Beef Minestrone

It should not be a surprise to any of you that I like soup.  It’s probably the most common dish that I post on here.  I love soup because there’s so much you can do with it.  You can have a really healthy soup with kale, some beans, and squeeze of lemon.  Or you can be a little bad and have a cream of chicken with heavy cream and a fistful of cheddar.

This soup is somewhere in the middle.  I typically try to stay away from beef because of its effect on heart health, but it works so perfectly in this soup.  I like the beef being ground as opposed to chunks.  You end up getting a bit in every spoonful, which is how I like it!


Like most soups this one gets better the longer it sits in the refrigerator.  So, make up a big pot on the weekend and enjoy delicious lunches and dinners for the rest of the week!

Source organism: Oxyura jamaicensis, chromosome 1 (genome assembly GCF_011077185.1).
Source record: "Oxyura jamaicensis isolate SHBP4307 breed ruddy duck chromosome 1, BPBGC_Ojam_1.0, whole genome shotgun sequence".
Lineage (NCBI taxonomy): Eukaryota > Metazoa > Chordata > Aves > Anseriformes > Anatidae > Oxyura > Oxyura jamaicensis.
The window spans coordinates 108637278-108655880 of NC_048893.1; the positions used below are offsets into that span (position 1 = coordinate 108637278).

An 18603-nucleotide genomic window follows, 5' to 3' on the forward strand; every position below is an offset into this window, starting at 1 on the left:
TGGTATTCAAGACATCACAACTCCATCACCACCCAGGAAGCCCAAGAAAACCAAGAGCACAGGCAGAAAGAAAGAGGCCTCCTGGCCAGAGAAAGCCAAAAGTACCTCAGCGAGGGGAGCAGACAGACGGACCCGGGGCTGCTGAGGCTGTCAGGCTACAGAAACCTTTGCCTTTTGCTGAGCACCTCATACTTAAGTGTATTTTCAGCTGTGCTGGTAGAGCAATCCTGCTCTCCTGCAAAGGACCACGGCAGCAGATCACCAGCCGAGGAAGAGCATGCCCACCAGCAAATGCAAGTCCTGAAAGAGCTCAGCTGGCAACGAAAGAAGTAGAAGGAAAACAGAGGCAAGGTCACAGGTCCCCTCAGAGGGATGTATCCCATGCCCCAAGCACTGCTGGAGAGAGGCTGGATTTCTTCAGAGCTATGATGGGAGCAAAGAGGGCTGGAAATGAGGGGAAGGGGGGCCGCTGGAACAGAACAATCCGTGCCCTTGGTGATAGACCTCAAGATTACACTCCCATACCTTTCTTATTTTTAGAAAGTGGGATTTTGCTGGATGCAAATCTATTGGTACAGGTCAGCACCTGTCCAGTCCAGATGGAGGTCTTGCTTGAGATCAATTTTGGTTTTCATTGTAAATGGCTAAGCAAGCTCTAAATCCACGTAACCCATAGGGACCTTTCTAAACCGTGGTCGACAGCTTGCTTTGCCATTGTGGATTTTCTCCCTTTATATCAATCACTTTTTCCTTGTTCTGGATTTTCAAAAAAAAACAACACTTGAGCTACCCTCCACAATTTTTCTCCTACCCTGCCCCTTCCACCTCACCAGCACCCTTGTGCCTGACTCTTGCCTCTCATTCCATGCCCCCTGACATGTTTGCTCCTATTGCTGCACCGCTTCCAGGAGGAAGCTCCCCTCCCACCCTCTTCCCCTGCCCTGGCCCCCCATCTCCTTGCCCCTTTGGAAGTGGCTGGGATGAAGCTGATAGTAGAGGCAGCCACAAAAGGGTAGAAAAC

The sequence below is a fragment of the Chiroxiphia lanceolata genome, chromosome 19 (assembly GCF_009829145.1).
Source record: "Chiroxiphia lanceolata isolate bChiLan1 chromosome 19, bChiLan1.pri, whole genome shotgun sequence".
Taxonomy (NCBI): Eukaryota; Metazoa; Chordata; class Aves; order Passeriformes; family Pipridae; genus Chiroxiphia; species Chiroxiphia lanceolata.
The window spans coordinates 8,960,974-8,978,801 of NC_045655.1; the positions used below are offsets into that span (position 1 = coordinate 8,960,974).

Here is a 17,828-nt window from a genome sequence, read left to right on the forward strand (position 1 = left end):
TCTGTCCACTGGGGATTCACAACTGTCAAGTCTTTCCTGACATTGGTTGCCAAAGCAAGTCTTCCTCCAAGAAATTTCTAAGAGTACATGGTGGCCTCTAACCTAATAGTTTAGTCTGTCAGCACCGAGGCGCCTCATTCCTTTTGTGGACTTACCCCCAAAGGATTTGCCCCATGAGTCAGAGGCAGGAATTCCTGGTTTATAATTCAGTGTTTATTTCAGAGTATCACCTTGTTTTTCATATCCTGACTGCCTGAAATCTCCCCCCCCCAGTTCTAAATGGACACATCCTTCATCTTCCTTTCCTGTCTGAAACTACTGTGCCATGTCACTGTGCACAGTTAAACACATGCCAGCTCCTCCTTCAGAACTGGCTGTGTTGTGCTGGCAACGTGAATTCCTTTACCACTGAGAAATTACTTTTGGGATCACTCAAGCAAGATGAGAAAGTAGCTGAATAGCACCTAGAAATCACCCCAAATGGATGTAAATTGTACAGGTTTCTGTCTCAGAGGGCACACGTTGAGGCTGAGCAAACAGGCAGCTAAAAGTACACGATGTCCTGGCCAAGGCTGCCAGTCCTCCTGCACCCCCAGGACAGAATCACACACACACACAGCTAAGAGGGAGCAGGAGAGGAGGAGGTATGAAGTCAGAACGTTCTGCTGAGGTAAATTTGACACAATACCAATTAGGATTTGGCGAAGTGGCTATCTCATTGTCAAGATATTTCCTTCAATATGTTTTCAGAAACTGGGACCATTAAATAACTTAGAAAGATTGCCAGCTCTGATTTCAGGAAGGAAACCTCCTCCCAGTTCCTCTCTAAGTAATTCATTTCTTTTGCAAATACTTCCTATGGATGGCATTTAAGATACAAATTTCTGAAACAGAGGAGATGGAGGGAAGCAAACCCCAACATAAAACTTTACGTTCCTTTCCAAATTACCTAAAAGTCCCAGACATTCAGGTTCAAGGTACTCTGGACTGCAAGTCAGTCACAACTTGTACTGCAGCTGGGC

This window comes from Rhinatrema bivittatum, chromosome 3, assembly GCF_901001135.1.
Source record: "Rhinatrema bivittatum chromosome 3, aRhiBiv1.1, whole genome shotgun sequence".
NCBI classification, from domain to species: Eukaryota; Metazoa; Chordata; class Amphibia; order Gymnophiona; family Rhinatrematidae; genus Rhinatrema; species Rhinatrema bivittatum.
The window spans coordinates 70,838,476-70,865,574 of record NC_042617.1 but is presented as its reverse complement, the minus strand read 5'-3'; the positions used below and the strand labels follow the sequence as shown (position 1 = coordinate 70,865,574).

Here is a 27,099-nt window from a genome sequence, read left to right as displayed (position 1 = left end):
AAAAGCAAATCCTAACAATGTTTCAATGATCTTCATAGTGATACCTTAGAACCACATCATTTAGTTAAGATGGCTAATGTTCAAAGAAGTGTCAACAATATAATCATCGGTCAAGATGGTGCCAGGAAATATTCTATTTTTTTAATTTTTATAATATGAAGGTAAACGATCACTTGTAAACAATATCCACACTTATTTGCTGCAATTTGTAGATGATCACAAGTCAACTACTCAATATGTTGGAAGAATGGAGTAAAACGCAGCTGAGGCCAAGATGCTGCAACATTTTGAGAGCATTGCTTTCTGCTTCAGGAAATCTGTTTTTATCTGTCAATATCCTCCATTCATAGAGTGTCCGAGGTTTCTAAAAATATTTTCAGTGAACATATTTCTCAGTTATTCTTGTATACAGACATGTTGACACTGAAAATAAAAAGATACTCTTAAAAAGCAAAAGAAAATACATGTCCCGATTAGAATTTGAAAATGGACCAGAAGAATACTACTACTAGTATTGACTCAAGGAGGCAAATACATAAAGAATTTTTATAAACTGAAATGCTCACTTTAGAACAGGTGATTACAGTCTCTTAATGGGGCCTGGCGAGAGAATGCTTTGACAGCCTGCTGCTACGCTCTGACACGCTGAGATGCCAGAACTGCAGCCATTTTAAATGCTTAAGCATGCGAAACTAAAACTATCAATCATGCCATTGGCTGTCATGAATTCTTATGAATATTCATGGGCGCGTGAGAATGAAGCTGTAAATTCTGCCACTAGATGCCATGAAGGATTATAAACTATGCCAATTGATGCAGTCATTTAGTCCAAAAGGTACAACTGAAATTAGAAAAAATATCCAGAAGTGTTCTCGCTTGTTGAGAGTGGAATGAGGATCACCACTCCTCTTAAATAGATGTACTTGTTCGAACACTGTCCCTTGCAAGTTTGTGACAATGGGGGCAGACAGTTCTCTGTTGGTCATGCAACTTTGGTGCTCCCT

Beef Minestrone



2 tbsp olive oil

1 onion, diced

2 carrots, chopped

2 stalks of celery, chopped

2 garlic cloves, minced

8 ounces lean ground beef

1 cans of diced tomatoes, with juices

1 quart beef broth

1 can chickpeas, drained and rinsed



Heat the oil in a soup pot over medium heat.  Add the ground beef, onion, carrot, celery, and garlic, and sauté until the meat is browned and the onion translucent, 8-10 minutes.  Add the diced tomatoes with juices, broth, and chickpeas.  Cook for 20-25 minutes.

Source:  Giada’s Family Dinners

Parmesan-Rosemary Breadsticks

Ladies, this post is for you.  Any men reading, well, things are about to get moderately awkward.  You’ve been warned.

There is nothing I hate more than my time of the month.  Really.  I would take a lifetime of finals, a world without coffee, and television that only played Cake Boss every hour of the day if it meant that I would never have to lay in bed at night, clutching at my stomach because it feels like something is trying to claw its way out of my uterus.